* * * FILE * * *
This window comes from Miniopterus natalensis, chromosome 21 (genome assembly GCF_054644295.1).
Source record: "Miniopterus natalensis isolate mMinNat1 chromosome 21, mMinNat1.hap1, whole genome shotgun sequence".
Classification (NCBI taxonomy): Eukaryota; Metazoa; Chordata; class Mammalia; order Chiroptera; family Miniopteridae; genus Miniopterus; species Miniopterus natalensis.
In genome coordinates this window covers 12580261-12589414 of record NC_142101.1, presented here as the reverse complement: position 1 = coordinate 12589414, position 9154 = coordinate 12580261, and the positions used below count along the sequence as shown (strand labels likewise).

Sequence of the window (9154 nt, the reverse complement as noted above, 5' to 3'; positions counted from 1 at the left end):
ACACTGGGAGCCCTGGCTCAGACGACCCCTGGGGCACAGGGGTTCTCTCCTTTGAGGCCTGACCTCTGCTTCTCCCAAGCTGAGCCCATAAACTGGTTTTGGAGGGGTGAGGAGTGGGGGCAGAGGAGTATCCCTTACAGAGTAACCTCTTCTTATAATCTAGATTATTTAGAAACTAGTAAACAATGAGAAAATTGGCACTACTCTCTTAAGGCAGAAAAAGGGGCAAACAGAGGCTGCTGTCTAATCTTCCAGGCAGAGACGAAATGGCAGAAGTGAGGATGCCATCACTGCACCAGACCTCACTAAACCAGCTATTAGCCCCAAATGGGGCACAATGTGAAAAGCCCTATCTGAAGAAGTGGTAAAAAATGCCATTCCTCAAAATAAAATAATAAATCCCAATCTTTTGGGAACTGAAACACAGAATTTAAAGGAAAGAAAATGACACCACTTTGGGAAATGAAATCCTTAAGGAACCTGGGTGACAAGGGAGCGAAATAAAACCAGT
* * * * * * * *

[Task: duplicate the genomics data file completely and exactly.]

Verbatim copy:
This window comes from Miniopterus natalensis, chromosome 21 (genome assembly GCF_054644295.1).
Source record: "Miniopterus natalensis isolate mMinNat1 chromosome 21, mMinNat1.hap1, whole genome shotgun sequence".
Classification (NCBI taxonomy): Eukaryota; Metazoa; Chordata; class Mammalia; order Chiroptera; family Miniopteridae; genus Miniopterus; species Miniopterus natalensis.
In genome coordinates this window covers 12580261-12589414 of record NC_142101.1, presented here as the reverse complement: position 1 = coordinate 12589414, position 9154 = coordinate 12580261, and the positions used below count along the sequence as shown (strand labels likewise).

Sequence of the window (9154 nt, the reverse complement as noted above, 5' to 3'; positions counted from 1 at the left end):
ACACTGGGAGCCCTGGCTCAGACGACCCCTGGGGCACAGGGGTTCTCTCCTTTGAGGCCTGACCTCTGCTTCTCCCAAGCTGAGCCCATAAACTGGTTTTGGAGGGGTGAGGAGTGGGGGCAGAGGAGTATCCCTTACAGAGTAACCTCTTCTTATAATCTAGATTATTTAGAAACTAGTAAACAATGAGAAAATTGGCACTACTCTCTTAAGGCAGAAAAAGGGGCAAACAGAGGCTGCTGTCTAATCTTCCAGGCAGAGACGAAATGGCAGAAGTGAGGATGCCATCACTGCACCAGACCTCACTAAACCAGCTATTAGCCCCAAATGGGGCACAATGTGAAAAGCCCTATCTGAAGAAGTGGTAAAAAATGCCATTCCTCAAAATAAAATAATAAATCCCAATCTTTTGGGAACTGAAACACAGAATTTAAAGGAAAGAAAATGACACCACTTTGGGAAATGAAATCCTTAAGGAACCTGGGTGACAAGGGAGCGAAATAAAACCAGT